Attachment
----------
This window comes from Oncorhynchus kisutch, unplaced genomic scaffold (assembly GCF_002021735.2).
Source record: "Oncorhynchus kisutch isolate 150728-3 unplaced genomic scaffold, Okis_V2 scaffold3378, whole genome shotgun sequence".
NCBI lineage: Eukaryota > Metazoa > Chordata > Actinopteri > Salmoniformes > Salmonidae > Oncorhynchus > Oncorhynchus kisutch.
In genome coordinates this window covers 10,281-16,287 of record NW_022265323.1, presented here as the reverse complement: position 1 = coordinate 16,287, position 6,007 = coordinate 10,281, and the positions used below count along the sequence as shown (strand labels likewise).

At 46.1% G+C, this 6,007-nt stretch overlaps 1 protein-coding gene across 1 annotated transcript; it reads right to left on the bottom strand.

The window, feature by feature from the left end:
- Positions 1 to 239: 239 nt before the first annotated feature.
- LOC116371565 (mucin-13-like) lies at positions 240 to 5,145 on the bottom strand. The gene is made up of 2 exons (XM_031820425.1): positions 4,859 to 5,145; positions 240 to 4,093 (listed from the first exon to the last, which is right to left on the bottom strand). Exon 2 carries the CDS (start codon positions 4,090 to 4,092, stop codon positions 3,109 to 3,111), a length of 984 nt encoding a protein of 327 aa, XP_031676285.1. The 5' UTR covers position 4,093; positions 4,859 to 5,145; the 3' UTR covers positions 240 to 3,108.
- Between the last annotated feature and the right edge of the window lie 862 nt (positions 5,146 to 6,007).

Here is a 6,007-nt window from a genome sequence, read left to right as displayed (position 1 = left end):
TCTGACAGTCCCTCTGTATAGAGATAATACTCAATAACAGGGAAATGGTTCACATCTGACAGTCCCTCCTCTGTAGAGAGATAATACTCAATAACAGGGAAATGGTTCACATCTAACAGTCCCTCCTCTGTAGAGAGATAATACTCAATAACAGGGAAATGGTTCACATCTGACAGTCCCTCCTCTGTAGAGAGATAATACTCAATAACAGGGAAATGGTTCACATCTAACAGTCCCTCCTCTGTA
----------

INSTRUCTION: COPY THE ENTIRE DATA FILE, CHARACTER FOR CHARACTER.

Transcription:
This window comes from Oncorhynchus kisutch, unplaced genomic scaffold (assembly GCF_002021735.2).
Source record: "Oncorhynchus kisutch isolate 150728-3 unplaced genomic scaffold, Okis_V2 scaffold3378, whole genome shotgun sequence".
NCBI lineage: Eukaryota > Metazoa > Chordata > Actinopteri > Salmoniformes > Salmonidae > Oncorhynchus > Oncorhynchus kisutch.
In genome coordinates this window covers 10,281-16,287 of record NW_022265323.1, presented here as the reverse complement: position 1 = coordinate 16,287, position 6,007 = coordinate 10,281, and the positions used below count along the sequence as shown (strand labels likewise).

At 46.1% G+C, this 6,007-nt stretch overlaps 1 protein-coding gene across 1 annotated transcript; it reads right to left on the bottom strand.

The window, feature by feature from the left end:
- Positions 1 to 239: 239 nt before the first annotated feature.
- LOC116371565 (mucin-13-like) lies at positions 240 to 5,145 on the bottom strand. The gene is made up of 2 exons (XM_031820425.1): positions 4,859 to 5,145; positions 240 to 4,093 (listed from the first exon to the last, which is right to left on the bottom strand). Exon 2 carries the CDS (start codon positions 4,090 to 4,092, stop codon positions 3,109 to 3,111), a length of 984 nt encoding a protein of 327 aa, XP_031676285.1. The 5' UTR covers position 4,093; positions 4,859 to 5,145; the 3' UTR covers positions 240 to 3,108.
- Between the last annotated feature and the right edge of the window lie 862 nt (positions 5,146 to 6,007).

Here is a 6,007-nt window from a genome sequence, read left to right as displayed (position 1 = left end):
TCTGACAGTCCCTCTGTATAGAGATAATACTCAATAACAGGGAAATGGTTCACATCTGACAGTCCCTCCTCTGTAGAGAGATAATACTCAATAACAGGGAAATGGTTCACATCTAACAGTCCCTCCTCTGTAGAGAGATAATACTCAATAACAGGGAAATGGTTCACATCTGACAGTCCCTCCTCTGTAGAGAGATAATACTCAATAACAGGGAAATGGTTCACATCTAACAGTCCCTCCTCTGTA